“That’s the true taste test for me -- if I hear Frank’s music that made me laugh,” says Gail Zappa. “It’s not that he wasn’t serious about his art -- he just didn’t take himself seriously.”


Channeling Varese’s style

THE mix is unusual too, with sometimes extreme separation of the instruments on the stereo channels, and the sessions were recorded with all-tube microphone preamps connected to a digital tape machine in another studio. Zappa “wanted to record it the way he thought Edgard would want it to be recorded had he been a record producer,” Gail Zappa recalls. “We had to find a place that could record the way Frank intended and mike it the way Frank intended. Warners had one old studio that we could set up the instruments in, but the control room wasn’t up to the task, so we built a special snake [a cable that accommodated all the wires] from a brand-new control room to the old studio with the wood floors.”

Did Zappa want to record the complete Varese? His widow doesn’t think so. (“His days were severely numbered at that point, and he couldn’t manage the larger pieces,” she says.) In any case, the remaining works demand either huge, expensive orchestras (“Ameriques,” “Arcana”), voices (“Offrandes,” “Ecuatorial,” the unfinished “Nocturnal”) or some hard-to-find instrument such as the obsolete electronic ondes martenot.


So, like the Varese album of his youth, Zappa’s thank-you letter to his idol was limited by fate to one volume. But if it manages to raise Varese’s profile to a new level -- and show us a good time in the process -- Zappa’s mission will have been fulfilled.



The essential Varese, in its available interpretations

For those who cannot wait for Frank Zappa’s Varese tribute to come out, there is a distinguished, if limited, selection of recordings of Varese’s music. Varese’s published works are compact enough to fit on only two CDs, making a thorough immersion in his unique sound world possible in only half an afternoon.

Essentially, the top Varese choices come down to three conductors: Pierre Boulez, Riccardo Chailly and Kent Nagano. Chailly’s two-CD collection with the Royal Concertgebouw Orchestra and ASKO Ensemble (Decca) gives you all 12 published works and some invaluable extras available nowhere else -- the only surviving fragment of Varese’s pre-American output, the song “Un Grand Sommeil Noir” (in piano and orchestral versions); “Tuning Up,” a hilarious sendup of American tunes and Varese’s own music; and the tiny, antic “Dance for Burgess.” There is also a reconstruction of the original massive version of “Ameriques” by Varese expert Chou Wen-Chung. Chailly’s performances are bright and explosive -- the best things he’s ever done on recordings -- and the sound is terrific.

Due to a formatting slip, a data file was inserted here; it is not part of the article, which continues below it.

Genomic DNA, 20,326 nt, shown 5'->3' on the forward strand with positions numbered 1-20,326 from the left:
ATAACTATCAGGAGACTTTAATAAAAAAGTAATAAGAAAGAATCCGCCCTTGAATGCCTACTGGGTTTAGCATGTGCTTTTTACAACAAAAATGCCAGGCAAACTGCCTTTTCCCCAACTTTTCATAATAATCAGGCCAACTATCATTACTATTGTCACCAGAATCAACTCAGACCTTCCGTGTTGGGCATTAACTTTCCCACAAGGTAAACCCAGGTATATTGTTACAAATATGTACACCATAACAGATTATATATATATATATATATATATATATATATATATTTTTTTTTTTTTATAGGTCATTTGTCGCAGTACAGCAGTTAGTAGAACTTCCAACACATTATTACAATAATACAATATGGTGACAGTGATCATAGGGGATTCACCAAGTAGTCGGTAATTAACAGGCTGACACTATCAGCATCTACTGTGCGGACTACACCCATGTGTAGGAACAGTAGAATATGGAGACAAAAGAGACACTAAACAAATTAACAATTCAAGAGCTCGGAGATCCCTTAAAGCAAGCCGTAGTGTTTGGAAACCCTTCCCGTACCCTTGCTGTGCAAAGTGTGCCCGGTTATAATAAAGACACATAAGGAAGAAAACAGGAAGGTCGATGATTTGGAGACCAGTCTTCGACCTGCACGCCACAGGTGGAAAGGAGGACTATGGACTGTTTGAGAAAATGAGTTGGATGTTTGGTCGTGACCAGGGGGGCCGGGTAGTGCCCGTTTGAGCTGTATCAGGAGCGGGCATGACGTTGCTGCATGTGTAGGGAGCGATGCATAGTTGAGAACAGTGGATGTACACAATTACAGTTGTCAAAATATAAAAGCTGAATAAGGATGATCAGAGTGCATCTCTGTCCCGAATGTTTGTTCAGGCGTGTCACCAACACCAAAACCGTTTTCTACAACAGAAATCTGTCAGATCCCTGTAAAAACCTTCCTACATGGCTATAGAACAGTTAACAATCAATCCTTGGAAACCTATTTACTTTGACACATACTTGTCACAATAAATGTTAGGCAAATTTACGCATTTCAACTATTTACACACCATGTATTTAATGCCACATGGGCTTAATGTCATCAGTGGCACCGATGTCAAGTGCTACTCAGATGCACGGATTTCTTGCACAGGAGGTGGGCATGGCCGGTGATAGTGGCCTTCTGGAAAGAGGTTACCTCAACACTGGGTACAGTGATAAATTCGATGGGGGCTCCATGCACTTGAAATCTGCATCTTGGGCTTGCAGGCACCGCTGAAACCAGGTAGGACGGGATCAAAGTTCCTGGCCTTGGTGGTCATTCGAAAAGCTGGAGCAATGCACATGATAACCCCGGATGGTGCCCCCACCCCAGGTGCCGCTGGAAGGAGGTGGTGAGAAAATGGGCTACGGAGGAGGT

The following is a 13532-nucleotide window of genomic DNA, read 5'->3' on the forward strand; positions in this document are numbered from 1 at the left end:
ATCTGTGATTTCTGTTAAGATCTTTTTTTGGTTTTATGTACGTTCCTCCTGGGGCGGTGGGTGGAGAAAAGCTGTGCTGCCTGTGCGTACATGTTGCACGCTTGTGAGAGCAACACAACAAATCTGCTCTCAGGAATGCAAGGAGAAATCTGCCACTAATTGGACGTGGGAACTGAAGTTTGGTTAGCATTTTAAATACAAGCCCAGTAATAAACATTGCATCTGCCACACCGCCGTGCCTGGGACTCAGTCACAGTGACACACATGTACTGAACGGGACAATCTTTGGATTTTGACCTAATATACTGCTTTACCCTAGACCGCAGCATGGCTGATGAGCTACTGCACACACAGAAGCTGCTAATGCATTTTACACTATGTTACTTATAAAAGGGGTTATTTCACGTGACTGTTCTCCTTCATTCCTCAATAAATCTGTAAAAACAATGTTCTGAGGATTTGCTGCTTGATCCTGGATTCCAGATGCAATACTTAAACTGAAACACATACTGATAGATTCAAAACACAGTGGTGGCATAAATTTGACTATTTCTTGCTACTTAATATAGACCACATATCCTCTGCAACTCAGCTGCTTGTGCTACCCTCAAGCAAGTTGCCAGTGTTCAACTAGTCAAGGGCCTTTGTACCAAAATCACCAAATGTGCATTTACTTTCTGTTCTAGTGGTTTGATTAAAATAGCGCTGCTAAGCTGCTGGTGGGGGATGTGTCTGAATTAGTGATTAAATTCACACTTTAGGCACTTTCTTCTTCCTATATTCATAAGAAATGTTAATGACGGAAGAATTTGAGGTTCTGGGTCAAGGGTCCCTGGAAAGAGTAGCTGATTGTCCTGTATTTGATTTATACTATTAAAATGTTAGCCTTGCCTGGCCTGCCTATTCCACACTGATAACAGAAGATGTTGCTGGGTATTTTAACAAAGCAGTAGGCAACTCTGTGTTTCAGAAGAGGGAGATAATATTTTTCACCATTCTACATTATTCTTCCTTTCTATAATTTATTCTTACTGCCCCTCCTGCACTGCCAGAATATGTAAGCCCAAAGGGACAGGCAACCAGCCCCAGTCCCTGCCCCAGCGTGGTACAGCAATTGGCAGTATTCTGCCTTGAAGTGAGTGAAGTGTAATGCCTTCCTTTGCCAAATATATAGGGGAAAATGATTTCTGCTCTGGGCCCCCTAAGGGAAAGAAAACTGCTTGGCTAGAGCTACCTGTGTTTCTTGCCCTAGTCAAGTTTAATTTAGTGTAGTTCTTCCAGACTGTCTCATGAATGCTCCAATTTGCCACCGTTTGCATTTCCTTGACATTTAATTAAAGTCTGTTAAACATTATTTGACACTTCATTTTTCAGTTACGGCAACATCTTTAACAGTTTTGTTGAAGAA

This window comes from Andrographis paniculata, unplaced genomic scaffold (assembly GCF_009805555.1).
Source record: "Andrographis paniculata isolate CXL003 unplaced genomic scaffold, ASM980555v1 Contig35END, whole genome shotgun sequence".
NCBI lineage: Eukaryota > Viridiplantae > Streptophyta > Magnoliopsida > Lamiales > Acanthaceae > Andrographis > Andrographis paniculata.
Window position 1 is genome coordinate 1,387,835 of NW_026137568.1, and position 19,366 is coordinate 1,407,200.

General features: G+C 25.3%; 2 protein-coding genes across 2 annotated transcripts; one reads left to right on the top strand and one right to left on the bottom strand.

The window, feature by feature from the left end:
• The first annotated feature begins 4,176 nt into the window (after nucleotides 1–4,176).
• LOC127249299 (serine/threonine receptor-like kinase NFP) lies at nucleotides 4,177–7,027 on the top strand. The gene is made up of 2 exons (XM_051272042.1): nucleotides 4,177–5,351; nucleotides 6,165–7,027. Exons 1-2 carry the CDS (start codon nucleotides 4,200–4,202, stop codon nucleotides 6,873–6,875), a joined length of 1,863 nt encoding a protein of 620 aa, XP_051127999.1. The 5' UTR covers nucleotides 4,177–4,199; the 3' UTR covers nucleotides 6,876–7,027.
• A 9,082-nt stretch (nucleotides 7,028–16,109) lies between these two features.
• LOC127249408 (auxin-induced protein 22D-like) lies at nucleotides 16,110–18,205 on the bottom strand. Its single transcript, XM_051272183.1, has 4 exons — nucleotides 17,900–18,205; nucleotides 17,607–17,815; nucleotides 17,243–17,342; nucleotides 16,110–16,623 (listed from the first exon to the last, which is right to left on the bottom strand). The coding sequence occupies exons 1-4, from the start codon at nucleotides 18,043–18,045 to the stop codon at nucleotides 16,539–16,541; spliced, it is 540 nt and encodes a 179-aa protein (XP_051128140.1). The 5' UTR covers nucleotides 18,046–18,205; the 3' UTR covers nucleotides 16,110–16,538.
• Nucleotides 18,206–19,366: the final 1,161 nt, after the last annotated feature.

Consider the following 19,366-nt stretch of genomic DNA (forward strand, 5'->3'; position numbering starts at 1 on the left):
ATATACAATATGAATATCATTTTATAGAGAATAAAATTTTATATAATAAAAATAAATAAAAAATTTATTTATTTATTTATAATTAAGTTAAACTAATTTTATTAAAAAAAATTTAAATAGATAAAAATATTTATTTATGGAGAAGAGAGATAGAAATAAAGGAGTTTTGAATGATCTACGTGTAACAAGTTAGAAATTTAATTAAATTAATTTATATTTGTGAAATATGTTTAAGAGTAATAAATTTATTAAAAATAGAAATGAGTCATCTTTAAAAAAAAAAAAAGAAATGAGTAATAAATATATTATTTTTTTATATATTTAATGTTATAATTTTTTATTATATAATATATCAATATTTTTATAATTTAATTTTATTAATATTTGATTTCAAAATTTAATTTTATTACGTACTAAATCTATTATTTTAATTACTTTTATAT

Boulez’s two CDs with the New York Philharmonic and the Ensemble Intercontemporain (Sony, available separately) contain 10 of the 12 works, leaving out “Nocturnal” and “Poeme Electronique.” His rendition of “Deserts” uses the composer-authorized instrumentalportions-only version, which robs the piece of its contrasting tape interpolations (Boulez claims that Varese’s tape is no longer usable, but that’s not true -- it sounds perfectly good on the Chailly set). Nevertheless, Boulez’s superhuman ear for color and pitch produces performances of razor-sharp precision and often enormous power. Boulez also remade “Ameriques,” “Arcana,” “Deserts” (again without the tape) and “Ionisation” with the Chicago Symphony (Deutsche Grammophon); these performances are more refined and better recorded but not quite as viscerally thrilling.

Nagano’s Varese discs with L’Orchestre National de France (Warner Apex) have recently been reissued as a bargain-priced two-disc import. This is Varese for those who might want a less extroverted, more elegant approach; the essential explosive violence is present but not in such heaping quantities as in the Boulez and Chailly recordings. The set contains 11 of the 12 pieces (omitting “Poeme Electronique”).

Out of print, but worth seeking out: Zubin Mehta’s exciting, blunt-force performances of “Arcana,” “Ionisation” and “Integrales” with the Los Angeles Philharmonic (London).


-- R.S.G.